It’s time. Time to join my liturgical compatriots in our annual, tired lament about the proliferation of “Christmas” junk which barrages our senses, as my colleague Timothy Brunk recently noted, nearly three weeks before Thanksgiving.
What tipped me off this year? Was it the massive display of blow-up Christmas-y inflatables at our local “home goods” store [find the hidden toddler]? Was it the most frightening iteration of a Christmas tree I’ve ever seen [see below]? Was it the neighbor’s display of life-size glitter-bedecked deer, jousted into their front yard? (And we’re not talking one deer, here. We’re talking about a herd, accompanied by floodlights, just in case you missed them.)
Which one of these “things” reminded me of the impending doom of the secularized christmas season doesn’t really matter. In fact, I don’t think it even matters whether or not we bother with the liturgists’ yearly, ritualized dismay over the loss of Christ’s Nativity or the steamrolling of our patient season of Advent. The strife is o’er and the battle won…won by the dying mall—the elf on the shelf—and the peppermint mocha-flavored beverage I’m enjoying as I’m writing this.
I’d like to propose something radically different—that we give up on Christmas. Give it up completely—give it over hedonism and holiday shoppers. They already have it anyway.
See, now don’t you feel better?
Now, I can’t take complete credit for this glorious suggestion. I came upon the idea during a recent conversation with my spiritual director (yes, a Benedictine!). When I began to whine about how much I hate Christmas presents, my spiritual director suggested this bold plan: Let “them” have Christmas. Let’s borrow a leaf from our Orthodox brothers and sisters—let’s celebrate Epiphany instead!!!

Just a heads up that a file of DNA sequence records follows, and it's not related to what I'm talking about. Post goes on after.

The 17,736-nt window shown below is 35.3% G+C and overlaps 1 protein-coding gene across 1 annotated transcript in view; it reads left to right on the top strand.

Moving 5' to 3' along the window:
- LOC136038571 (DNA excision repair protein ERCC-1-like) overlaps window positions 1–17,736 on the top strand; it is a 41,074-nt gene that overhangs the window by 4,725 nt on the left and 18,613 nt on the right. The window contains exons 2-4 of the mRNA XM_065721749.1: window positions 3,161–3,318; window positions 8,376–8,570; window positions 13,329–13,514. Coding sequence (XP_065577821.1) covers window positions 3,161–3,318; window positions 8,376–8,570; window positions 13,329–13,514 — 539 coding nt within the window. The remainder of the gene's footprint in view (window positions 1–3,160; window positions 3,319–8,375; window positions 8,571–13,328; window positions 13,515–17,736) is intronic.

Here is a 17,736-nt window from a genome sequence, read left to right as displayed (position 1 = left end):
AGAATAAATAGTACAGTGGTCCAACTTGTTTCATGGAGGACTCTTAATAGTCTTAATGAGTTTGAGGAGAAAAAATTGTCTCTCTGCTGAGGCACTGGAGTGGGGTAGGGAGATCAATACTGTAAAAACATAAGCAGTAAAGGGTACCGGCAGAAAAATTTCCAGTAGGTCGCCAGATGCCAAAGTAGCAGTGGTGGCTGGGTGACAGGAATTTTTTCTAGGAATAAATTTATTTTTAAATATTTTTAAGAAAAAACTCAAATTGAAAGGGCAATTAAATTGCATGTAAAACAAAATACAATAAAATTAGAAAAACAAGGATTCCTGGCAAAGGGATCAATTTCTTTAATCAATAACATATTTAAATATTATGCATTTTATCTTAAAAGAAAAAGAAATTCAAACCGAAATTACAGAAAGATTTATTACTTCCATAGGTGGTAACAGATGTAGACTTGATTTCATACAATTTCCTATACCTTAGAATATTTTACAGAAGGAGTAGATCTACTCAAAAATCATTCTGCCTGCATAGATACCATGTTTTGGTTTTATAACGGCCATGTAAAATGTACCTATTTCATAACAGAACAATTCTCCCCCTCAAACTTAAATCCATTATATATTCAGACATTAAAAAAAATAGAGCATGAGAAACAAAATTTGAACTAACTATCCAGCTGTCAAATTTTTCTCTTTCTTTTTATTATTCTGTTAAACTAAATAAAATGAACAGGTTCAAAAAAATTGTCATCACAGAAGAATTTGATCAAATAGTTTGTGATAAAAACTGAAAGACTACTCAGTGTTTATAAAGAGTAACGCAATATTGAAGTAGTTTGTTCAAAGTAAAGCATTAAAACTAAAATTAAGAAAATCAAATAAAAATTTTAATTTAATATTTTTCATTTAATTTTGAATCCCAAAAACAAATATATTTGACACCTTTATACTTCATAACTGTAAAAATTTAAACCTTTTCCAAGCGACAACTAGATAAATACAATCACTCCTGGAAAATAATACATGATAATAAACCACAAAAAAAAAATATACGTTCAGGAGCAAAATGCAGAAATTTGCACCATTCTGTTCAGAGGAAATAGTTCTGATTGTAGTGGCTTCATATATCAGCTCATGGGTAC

I’m not entirely sure what such a practice would look like in the Western church—would we still have really weird caricatures of St. Nicholas, most of whom vaguely look like the 1930s ad for soda pop? Would we still watch the best Christmas movie ever [Jean Shepherd’s A Christmas Story, of course!]? Would we still watch a crazed crowd of “Creasters” show up in parishes on Epiphany Eve but miss the evangelical call to come back in Ordinary time?
Or, would a Western iteration of “Merry Epiphany” take on centuries of cultural and para-liturgical customs already practiced around the world, with parades, gifts, and beautiful holiday breads? Those of us exposed to a mainstream, commercialized America may forget that, not only do our Eastern brothers and sisters celebrate with great solemnity the Epiphany, but many Western Christians actually still celebrate the end of the octave of Christmas.
So, maybe instead of the same-old diatribe about Advent getting lost in the shuffle and Christmas getting completely hijacked, we can try something new—something that reminds us of the cleansing waters of baptism and the light of Christ which pierces the darkness.
And so, as our Advent weeks approach, a very Merry Epiphany to you, and a Happy New Church Year.